As I mentioned in my last reading roundup, I’ve been catching up with John Stephens’ Books of Beginning in preparation for the release of The Black Reckoning. As I’ve been on nightshift, I’ve listened to these books in audiobook format, narrated by Jim Dale. I’m generally not a big fan of Dale’s narration – a personal opinion; I know many listeners value his work highly – but I did enjoy his narration for this series. For those of you unfamiliar with this series, it’s about three sibling orphans who find that they are fated to be the Keepers of the mystical Books of Beginning. This concluding book brings all the threads of the series together. I did enjoy that the series didn’t end immediately after they defeated the Big Bad; it’s always interesting to see heroes try to adapt to the normal world and family life. While no Harry Potter or even Percy Jackson, this is an enjoyable series and is work picking up.
I gave The Black Reckoning four stars out of five.
Every month in the leadup to the release of Cassandra Clare’s Lady Midnight, the first in a new Shadowhunter series, she along with co-writers is releasing a short novella set in Shadowhunter Academy following fan favourite Simon Lewis. I particularly enjoyed this month’s entry, The Whitechapel Fiend, focussing as it does on the Victorian era, around the time of the Infernal Devices trilogy. Personally I loved the Infernal Devices more that the Mortal Instruments, so I appreciated revisiting old friends. Each of these novellas is self contained and takes the edge of the wait for Lady Midnight.
I gave The Whitechapel Fiend four stars out of five.
After having read so much middle-grade/YA books in the last couple of weeks, I really needed something more… adult, so I’ve picked up book four in Diana Gabaldon’s Outlander series, The Drums of Autumn. I’m listening to this in audiobook format, narrated by the wonderful Davina Porter. I’m really enjoying the continuation of Claire’s and Jamie’s story. Interestingly, Gabaldon announced this week that an audio version of her Outlandish Companion will be released later this year. Porter will narrate the book summaries and, I believe, character lists etc, while Gabaldon herself will narrate the anecdotes. That could be interesting. However, I’ve been using my Kindle copy of the Outlandish Companion more as a reference, which isn’t so easy in audiobook format.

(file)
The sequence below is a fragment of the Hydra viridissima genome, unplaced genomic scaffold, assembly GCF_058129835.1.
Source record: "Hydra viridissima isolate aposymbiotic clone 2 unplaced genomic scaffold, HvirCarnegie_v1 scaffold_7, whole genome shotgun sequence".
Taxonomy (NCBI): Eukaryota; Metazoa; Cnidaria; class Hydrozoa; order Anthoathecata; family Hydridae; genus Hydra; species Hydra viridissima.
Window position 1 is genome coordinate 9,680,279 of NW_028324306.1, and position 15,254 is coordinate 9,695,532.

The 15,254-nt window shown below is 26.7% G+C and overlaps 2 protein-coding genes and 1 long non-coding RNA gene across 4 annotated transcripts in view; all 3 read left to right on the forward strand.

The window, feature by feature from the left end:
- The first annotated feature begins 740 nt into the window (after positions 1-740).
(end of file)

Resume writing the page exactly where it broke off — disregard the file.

Speaking of upcoming audiobook releases, I read today that Blake Charlton’s Spellwright trilogy is coming to audiobook. This is a really fun series with a fascinating magic system, and is worth checking out. Book three isn’t scheduled until June 2016, which is a bit of a wait. You’ve time to get caught up on Spellwright and Spellbound!
Also newly in audiobook format is V.E. Schwab’s A Darker Shade of Magic. I’ve already read this in Kindle format, so I will probably give the audiobook a miss. However, if you’ve not read it, it is well worth picking up. I was excited to see the cover and synopsis for book two in the series, A Gathering of Shadows, due in February 2016. I have my pre-order in already.
One book which I’m disappointed is not yet in audiobook format is Ian Doescher’s The Phantom of Menace. I’ve loved, loved LOVED Random House Audio’s full cast productions for the previous books in the series. I really hope they do one for Phantom. I’ve been leafing through this in Kindle format and am enjoying what I”m reading. As Doescher himself would say though, Shakespeare (even a Star Wars universe version) is best experienced in the hands of talented actors. I’m particularly appreciating what he’s doing with Jar Jar Binks. It may even make watching him in the movies more tolerable. In any case, you should check it out.
In a couple of weeks my husband and I set off for our trans Canadian train trip. If anyone can recommend any good Canadian travelogues, preferably in the style of Bill Bryson, I would be grateful.
That’s all for this week folks. Talk to you soon.